Assets of Babu come under RTI

January 8, 2010: The Times of India

Mumbai: After politicians and Supreme Court judges, now the assets of babus have been prised open to public scrutiny. In a landmark order, the Central Information Commission has said disclosure of information such as assets of a public servant, routinely collected by the public authority, should be made available to the public under the Right to Information Act. 

Passing the order in a case of an officer with the Municipal Corporation of Delhi, information commissioner Shailesh Gandhi noted that such disclosure could not be construed as an invasion on the privacy of an individual and therefore, it should be made public under the Act. 

With the ruling that disclosure of assets by a babu is no longer a matter between just him and his superiors, officers have been put on par with politicians and SC judges who recently, bowing to pressure, agreed to open up their assets to public scrutiny. 

The case came up for hearing with CIC after an RTI applicant’s query asking for details of assets and liabilities of the deputy health officer of MCD was rejected by both the PIO and the appellate authority.

Out In The Open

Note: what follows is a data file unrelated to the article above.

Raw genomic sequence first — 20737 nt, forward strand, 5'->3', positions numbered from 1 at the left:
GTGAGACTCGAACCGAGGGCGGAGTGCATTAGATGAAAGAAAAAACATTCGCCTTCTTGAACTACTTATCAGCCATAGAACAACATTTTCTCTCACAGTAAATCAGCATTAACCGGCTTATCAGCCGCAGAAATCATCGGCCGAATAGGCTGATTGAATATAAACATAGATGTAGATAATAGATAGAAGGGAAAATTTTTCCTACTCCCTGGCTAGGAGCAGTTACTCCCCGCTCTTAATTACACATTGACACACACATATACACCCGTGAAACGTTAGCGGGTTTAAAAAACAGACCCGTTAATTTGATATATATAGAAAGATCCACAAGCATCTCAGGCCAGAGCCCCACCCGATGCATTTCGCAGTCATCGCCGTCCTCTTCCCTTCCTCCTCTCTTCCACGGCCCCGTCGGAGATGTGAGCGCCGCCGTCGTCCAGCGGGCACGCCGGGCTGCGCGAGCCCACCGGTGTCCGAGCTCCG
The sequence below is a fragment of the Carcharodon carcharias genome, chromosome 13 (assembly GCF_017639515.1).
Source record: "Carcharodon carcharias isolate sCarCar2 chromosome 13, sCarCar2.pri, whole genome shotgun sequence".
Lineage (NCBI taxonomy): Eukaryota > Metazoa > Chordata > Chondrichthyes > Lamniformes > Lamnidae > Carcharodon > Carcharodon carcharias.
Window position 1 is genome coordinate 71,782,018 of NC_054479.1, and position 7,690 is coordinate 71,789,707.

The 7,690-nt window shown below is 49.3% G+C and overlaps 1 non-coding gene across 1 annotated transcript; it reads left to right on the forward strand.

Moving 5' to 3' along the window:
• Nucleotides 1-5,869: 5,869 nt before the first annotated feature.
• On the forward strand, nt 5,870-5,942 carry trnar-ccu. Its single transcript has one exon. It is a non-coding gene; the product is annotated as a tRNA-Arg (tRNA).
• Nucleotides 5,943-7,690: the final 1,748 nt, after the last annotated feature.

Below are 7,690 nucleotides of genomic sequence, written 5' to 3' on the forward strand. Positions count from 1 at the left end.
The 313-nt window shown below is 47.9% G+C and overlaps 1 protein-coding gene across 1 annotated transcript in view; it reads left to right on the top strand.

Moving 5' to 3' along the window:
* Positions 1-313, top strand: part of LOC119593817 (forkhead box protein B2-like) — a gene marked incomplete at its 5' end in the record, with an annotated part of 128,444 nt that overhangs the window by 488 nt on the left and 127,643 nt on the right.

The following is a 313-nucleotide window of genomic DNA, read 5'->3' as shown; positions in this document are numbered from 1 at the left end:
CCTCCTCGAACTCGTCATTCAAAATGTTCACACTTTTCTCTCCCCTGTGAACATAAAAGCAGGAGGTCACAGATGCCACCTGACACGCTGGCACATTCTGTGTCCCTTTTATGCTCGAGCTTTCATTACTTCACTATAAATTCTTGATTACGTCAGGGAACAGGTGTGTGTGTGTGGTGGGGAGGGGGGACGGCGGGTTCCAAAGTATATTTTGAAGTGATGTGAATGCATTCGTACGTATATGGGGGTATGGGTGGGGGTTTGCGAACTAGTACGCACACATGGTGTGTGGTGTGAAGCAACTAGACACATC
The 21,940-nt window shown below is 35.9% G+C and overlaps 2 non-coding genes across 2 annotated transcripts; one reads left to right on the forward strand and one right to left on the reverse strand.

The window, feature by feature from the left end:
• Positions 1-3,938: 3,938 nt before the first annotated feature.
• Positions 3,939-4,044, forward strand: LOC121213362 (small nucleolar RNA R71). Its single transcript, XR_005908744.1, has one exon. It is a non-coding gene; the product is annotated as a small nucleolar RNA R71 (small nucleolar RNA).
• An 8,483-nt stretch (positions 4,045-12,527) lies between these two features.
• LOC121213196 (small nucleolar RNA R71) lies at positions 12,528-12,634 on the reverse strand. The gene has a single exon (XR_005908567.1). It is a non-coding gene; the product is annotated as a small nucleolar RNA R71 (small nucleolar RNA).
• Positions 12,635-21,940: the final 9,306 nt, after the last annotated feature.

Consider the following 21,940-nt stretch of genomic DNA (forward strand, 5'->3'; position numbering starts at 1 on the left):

– CIC says such info not ‘‘personal’’. Details of assets are collected routinely by public authorities

– So far, disclosure of assets by babus an internal affair, between the official and his superior

– CIC cites SC order that netas, who seek to be public servants by getting elected, declare property details

Activists welcome CIC order on assets

Mumbai: UP resident Rajbir Singh had asked for details of immovable property declared by one Ashok Rawat, deputy health officer with MCD. He had also asked for details of assets which the officer had purchased for more than Rs 10,000 during his service with date of disclosure made to the department. 

But both the PIO and first appellate authority rejected the query under Section 8(1)(j) of the RTI Act. Information can be exempted under this section if it relates to personal information and the disclosure of which has no relationship to any public activity or interest, or which would cause unwarranted invasion of the privacy of the individual. 

When the case came up for hearing, the CIC said that to qualify for this exemption, the information must be of a personal nature. 

City-based RTI activists welcomed the order. “This will usher in greater transparency and we hope citizens will use this as an opportunity to expose corruption in the system,¶ said Bhaskar Prabhu, convener of Mahiti Adhikar Manch. Sources said the order was prompted by the recognition that declarations of assets by officers was not serving much purpose.

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